• When pooling is not used, one test per individual yields n tests for the group.

Consider a group of 40 asymptomatic individuals that are tested for COVID-19 in pooled groups of size . Let  denote the number of groups tested, and let  capture the number of groups that test positive (a random variable). We assume that an individual tests positive for COVID-19 with probability  (New York data from July 2020).

• Express g as a function of n.
• Express X and its distribution based on g, n, and q.
• Let the random variable T denote the total number of tests run. Derive an expressive for T as a function of  as well as fixed parameters n and g.
• Consider test groups of size n = 4, 5, 8, 10, 20. Which group size yields the fewest number of tests performed, on average? (Hint: Find E[T]).
• How does your answer to the last question change if q = 0.02, 0.02, 0.075? (Note: Dane County had q = 0.02 and Wisconsin had q = 0.075 at the end of July 2020. At the time I wrote this in early October 2020, more than 20% of COVID tests are coming back positive in Wisconsin).

You can read more on the New York Times article that inspired this case study.

## a multiobjective decision analysis model to find the best restaurant in Richmond

I taught multiobjective decision analysis (MODA) this semester. It is a lot of fun to teach. I always learn a lot when I teach it. One of the most enjoyable parts of the class (for me at least!) is to run a class project that we chip away at during class over the course of the semester. Our project is to find the best restaurant for us to celebrate at the end of the semester. “Best” here is relative to the people in the class and the .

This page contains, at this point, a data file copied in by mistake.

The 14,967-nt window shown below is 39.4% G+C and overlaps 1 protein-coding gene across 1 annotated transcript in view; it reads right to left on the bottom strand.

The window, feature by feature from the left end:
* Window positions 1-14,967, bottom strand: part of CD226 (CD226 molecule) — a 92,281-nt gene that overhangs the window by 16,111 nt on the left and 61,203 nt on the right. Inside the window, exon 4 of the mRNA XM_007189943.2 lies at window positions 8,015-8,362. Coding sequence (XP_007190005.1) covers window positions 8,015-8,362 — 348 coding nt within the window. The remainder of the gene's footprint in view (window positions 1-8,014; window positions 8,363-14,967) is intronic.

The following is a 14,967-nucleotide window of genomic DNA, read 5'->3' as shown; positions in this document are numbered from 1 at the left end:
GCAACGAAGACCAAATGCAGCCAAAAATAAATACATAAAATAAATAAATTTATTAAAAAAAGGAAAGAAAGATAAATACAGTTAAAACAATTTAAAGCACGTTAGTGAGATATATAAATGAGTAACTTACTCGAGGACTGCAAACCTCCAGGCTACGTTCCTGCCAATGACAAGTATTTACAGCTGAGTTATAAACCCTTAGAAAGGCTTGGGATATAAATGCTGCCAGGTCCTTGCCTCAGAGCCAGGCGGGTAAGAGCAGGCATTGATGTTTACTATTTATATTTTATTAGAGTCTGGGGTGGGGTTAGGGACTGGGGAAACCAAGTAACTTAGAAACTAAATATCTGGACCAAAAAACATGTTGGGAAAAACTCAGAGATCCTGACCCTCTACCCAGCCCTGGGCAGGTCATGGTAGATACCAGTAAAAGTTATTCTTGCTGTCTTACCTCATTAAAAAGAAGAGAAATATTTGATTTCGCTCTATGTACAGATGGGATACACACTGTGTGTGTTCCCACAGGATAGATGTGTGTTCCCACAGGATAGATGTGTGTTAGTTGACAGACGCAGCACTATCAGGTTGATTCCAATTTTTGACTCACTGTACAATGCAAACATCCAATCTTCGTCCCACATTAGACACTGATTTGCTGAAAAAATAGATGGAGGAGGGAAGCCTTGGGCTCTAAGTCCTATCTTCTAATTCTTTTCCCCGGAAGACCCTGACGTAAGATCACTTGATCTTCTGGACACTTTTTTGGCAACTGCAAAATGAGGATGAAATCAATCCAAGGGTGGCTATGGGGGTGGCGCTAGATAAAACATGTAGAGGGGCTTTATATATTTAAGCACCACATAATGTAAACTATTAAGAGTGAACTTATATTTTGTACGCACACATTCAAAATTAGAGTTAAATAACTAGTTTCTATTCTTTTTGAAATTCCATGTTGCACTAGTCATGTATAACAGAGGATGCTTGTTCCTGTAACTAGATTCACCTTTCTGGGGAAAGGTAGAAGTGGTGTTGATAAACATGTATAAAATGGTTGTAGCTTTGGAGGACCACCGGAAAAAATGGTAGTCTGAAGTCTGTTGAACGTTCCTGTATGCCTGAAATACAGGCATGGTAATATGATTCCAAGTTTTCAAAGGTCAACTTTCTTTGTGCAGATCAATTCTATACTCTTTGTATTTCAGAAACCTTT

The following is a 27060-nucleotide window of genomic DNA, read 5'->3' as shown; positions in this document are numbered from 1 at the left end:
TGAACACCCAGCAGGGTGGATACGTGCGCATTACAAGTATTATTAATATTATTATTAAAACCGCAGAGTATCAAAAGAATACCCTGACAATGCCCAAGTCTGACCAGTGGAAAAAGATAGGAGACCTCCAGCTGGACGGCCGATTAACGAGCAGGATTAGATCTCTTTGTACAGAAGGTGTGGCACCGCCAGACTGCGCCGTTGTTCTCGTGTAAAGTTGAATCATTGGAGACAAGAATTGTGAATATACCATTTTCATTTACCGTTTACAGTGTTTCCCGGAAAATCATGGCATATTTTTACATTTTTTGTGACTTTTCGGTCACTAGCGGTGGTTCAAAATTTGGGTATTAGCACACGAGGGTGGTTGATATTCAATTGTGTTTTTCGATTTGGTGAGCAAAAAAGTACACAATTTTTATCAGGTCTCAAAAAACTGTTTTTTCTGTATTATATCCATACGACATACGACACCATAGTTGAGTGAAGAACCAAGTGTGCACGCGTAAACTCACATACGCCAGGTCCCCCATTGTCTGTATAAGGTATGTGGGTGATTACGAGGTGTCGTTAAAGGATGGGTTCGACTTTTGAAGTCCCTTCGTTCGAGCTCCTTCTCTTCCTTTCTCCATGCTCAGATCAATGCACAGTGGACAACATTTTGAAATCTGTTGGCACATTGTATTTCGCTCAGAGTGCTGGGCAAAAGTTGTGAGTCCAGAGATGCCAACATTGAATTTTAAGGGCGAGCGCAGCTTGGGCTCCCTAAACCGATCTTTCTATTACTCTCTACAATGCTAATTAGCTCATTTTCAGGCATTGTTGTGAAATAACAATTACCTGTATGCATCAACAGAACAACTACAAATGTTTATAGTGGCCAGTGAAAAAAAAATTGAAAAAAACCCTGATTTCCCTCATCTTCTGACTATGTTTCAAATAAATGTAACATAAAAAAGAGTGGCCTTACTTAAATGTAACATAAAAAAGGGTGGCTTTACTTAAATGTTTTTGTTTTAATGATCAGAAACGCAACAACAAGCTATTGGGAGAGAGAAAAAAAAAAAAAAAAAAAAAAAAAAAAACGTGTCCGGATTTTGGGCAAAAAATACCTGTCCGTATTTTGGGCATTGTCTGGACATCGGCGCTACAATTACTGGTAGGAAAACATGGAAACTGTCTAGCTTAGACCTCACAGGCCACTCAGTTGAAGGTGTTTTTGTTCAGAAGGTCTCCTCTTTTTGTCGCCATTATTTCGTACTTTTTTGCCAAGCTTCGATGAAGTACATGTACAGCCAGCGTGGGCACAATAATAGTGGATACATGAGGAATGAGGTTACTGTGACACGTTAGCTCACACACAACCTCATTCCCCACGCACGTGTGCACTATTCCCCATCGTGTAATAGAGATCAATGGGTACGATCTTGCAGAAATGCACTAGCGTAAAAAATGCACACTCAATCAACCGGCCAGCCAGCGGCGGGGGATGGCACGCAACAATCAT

The project is a great way to teach about the MODA process. The process not only includes the modeling, but also the craft of working with decision makers and iteratively improving the model. It’s useful for students to be exposed to the entire analysis process. I don’t do this in my other classes.

On the first day of class, we came up with our objectives hierarchy. I did this by passing out about five Post It notes to each student. They each wrote one criteria for selecting a restaurant on each Post It note. They stuck their Post It notes to the wall. Together, we regrouped and organized our criteria into an objectives hierarchy.  Some of the objectives because “weed out criteria,” such as making sure that the restaurant could accommodate all of us and comply with dietary restrictions.

Our initial criteria were:

1. Distance
2. Quality of food
3. Variety of food
4. Service: Fast service
5. Service: Waiting time for a table
6. Service: Friendly service
7. Atmosphere: Noise level
8. Atmosphere: Cleanliness
9. Cost

Our final criteria were as follows (from most to least important):

1. Quality of food
2. Cost (tie with #3)